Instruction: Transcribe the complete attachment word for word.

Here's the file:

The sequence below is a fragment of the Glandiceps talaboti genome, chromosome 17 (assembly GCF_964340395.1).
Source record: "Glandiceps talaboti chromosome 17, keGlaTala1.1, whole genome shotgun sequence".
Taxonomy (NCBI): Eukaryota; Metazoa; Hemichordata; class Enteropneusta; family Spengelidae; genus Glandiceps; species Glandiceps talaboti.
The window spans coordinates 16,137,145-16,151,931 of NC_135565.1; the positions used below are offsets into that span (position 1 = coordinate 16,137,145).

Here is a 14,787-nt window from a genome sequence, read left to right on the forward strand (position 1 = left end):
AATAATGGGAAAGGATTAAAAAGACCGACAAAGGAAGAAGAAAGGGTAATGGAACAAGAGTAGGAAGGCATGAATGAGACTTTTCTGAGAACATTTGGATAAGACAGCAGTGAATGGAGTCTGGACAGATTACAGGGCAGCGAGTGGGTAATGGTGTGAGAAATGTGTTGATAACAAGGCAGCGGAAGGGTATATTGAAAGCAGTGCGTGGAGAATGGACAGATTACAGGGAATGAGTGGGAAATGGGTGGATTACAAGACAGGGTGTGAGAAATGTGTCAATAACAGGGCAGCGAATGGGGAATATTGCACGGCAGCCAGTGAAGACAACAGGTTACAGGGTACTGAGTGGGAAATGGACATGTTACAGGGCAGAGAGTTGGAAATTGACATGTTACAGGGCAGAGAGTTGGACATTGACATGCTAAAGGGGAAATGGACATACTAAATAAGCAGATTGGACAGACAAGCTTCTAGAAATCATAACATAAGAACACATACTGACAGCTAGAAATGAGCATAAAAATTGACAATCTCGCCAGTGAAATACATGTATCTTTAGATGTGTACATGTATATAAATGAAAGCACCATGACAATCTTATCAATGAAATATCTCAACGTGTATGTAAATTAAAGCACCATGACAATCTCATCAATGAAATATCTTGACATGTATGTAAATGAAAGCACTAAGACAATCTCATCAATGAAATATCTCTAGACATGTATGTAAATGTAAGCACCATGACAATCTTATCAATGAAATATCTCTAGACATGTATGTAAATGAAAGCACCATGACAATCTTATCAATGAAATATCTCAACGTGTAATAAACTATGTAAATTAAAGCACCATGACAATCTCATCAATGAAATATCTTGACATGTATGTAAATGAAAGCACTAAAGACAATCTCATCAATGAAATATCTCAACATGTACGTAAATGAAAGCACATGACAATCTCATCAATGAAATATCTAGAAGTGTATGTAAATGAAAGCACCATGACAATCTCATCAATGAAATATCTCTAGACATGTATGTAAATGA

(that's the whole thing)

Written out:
The sequence below is a fragment of the Glandiceps talaboti genome, chromosome 17 (assembly GCF_964340395.1).
Source record: "Glandiceps talaboti chromosome 17, keGlaTala1.1, whole genome shotgun sequence".
Taxonomy (NCBI): Eukaryota; Metazoa; Hemichordata; class Enteropneusta; family Spengelidae; genus Glandiceps; species Glandiceps talaboti.
The window spans coordinates 16,137,145-16,151,931 of NC_135565.1; the positions used below are offsets into that span (position 1 = coordinate 16,137,145).

Here is a 14,787-nt window from a genome sequence, read left to right on the forward strand (position 1 = left end):
AATAATGGGAAAGGATTAAAAAGACCGACAAAGGAAGAAGAAAGGGTAATGGAACAAGAGTAGGAAGGCATGAATGAGACTTTTCTGAGAACATTTGGATAAGACAGCAGTGAATGGAGTCTGGACAGATTACAGGGCAGCGAGTGGGTAATGGTGTGAGAAATGTGTTGATAACAAGGCAGCGGAAGGGTATATTGAAAGCAGTGCGTGGAGAATGGACAGATTACAGGGAATGAGTGGGAAATGGGTGGATTACAAGACAGGGTGTGAGAAATGTGTCAATAACAGGGCAGCGAATGGGGAATATTGCACGGCAGCCAGTGAAGACAACAGGTTACAGGGTACTGAGTGGGAAATGGACATGTTACAGGGCAGAGAGTTGGAAATTGACATGTTACAGGGCAGAGAGTTGGACATTGACATGCTAAAGGGGAAATGGACATACTAAATAAGCAGATTGGACAGACAAGCTTCTAGAAATCATAACATAAGAACACATACTGACAGCTAGAAATGAGCATAAAAATTGACAATCTCGCCAGTGAAATACATGTATCTTTAGATGTGTACATGTATATAAATGAAAGCACCATGACAATCTTATCAATGAAATATCTCAACGTGTATGTAAATTAAAGCACCATGACAATCTCATCAATGAAATATCTTGACATGTATGTAAATGAAAGCACTAAGACAATCTCATCAATGAAATATCTCTAGACATGTATGTAAATGTAAGCACCATGACAATCTTATCAATGAAATATCTCTAGACATGTATGTAAATGAAAGCACCATGACAATCTTATCAATGAAATATCTCAACGTGTAATAAACTATGTAAATTAAAGCACCATGACAATCTCATCAATGAAATATCTTGACATGTATGTAAATGAAAGCACTAAAGACAATCTCATCAATGAAATATCTCAACATGTACGTAAATGAAAGCACATGACAATCTCATCAATGAAATATCTAGAAGTGTATGTAAATGAAAGCACCATGACAATCTCATCAATGAAATATCTCTAGACATGTATGTAAATGA